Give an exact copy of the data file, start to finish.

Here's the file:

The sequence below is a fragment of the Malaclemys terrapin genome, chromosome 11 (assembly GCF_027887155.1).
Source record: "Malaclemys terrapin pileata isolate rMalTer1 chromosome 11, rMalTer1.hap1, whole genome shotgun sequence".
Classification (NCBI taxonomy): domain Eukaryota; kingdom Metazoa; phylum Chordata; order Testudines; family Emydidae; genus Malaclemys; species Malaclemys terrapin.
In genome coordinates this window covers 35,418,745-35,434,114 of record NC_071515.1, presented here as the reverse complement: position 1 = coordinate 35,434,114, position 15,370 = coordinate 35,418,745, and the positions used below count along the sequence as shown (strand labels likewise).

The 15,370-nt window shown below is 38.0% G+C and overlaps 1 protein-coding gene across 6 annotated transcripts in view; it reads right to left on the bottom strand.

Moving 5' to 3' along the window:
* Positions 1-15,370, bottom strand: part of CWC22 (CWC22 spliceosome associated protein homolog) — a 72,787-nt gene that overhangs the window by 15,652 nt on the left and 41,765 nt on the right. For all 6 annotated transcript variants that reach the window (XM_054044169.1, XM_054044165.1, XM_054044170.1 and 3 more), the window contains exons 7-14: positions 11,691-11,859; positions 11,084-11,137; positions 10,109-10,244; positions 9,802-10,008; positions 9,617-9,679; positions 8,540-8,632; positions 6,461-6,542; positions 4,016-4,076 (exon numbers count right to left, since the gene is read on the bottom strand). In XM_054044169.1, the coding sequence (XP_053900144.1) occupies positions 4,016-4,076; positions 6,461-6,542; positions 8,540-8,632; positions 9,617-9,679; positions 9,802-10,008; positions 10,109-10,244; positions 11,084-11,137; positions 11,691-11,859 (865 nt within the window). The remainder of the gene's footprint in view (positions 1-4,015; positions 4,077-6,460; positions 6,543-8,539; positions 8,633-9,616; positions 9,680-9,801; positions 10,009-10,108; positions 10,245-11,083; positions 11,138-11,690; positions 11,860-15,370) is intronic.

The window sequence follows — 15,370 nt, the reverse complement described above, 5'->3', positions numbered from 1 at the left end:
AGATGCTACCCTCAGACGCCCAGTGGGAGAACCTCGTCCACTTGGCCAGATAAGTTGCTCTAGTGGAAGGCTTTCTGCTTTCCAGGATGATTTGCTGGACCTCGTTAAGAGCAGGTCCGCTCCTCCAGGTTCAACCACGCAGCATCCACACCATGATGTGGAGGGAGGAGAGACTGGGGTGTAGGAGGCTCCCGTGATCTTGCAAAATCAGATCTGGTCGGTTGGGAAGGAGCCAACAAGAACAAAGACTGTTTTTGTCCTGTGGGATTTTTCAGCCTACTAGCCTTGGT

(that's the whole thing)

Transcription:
The sequence below is a fragment of the Malaclemys terrapin genome, chromosome 11 (assembly GCF_027887155.1).
Source record: "Malaclemys terrapin pileata isolate rMalTer1 chromosome 11, rMalTer1.hap1, whole genome shotgun sequence".
Classification (NCBI taxonomy): domain Eukaryota; kingdom Metazoa; phylum Chordata; order Testudines; family Emydidae; genus Malaclemys; species Malaclemys terrapin.
In genome coordinates this window covers 35,418,745-35,434,114 of record NC_071515.1, presented here as the reverse complement: position 1 = coordinate 35,434,114, position 15,370 = coordinate 35,418,745, and the positions used below count along the sequence as shown (strand labels likewise).

The 15,370-nt window shown below is 38.0% G+C and overlaps 1 protein-coding gene across 6 annotated transcripts in view; it reads right to left on the bottom strand.

Moving 5' to 3' along the window:
* Positions 1-15,370, bottom strand: part of CWC22 (CWC22 spliceosome associated protein homolog) — a 72,787-nt gene that overhangs the window by 15,652 nt on the left and 41,765 nt on the right. For all 6 annotated transcript variants that reach the window (XM_054044169.1, XM_054044165.1, XM_054044170.1 and 3 more), the window contains exons 7-14: positions 11,691-11,859; positions 11,084-11,137; positions 10,109-10,244; positions 9,802-10,008; positions 9,617-9,679; positions 8,540-8,632; positions 6,461-6,542; positions 4,016-4,076 (exon numbers count right to left, since the gene is read on the bottom strand). In XM_054044169.1, the coding sequence (XP_053900144.1) occupies positions 4,016-4,076; positions 6,461-6,542; positions 8,540-8,632; positions 9,617-9,679; positions 9,802-10,008; positions 10,109-10,244; positions 11,084-11,137; positions 11,691-11,859 (865 nt within the window). The remainder of the gene's footprint in view (positions 1-4,015; positions 4,077-6,460; positions 6,543-8,539; positions 8,633-9,616; positions 9,680-9,801; positions 10,009-10,108; positions 10,245-11,083; positions 11,138-11,690; positions 11,860-15,370) is intronic.

The window sequence follows — 15,370 nt, the reverse complement described above, 5'->3', positions numbered from 1 at the left end:
AGATGCTACCCTCAGACGCCCAGTGGGAGAACCTCGTCCACTTGGCCAGATAAGTTGCTCTAGTGGAAGGCTTTCTGCTTTCCAGGATGATTTGCTGGACCTCGTTAAGAGCAGGTCCGCTCCTCCAGGTTCAACCACGCAGCATCCACACCATGATGTGGAGGGAGGAGAGACTGGGGTGTAGGAGGCTCCCGTGATCTTGCAAAATCAGATCTGGTCGGTTGGGAAGGAGCCAACAAGAACAAAGACTGTTTTTGTCCTGTGGGATTTTTCAGCCTACTAGCCTTGGT